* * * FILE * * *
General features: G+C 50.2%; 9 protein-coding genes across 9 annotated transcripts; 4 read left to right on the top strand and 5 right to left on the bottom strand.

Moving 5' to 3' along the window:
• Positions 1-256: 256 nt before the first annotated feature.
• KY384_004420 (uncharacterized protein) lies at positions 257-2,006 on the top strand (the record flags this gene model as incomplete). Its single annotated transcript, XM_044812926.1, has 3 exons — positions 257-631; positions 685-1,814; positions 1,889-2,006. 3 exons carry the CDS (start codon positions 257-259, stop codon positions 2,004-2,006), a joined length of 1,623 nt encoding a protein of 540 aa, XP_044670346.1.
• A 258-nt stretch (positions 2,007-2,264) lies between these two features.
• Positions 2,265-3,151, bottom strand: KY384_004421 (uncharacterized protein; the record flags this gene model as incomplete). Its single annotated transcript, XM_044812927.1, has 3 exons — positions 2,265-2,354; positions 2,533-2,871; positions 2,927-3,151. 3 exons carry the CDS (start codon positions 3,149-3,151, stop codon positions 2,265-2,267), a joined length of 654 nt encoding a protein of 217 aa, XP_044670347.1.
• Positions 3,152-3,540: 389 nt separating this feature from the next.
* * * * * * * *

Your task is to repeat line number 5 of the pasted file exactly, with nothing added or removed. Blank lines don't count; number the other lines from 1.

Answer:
• A 258-nt stretch (positions 2,007-2,264) lies between these two features.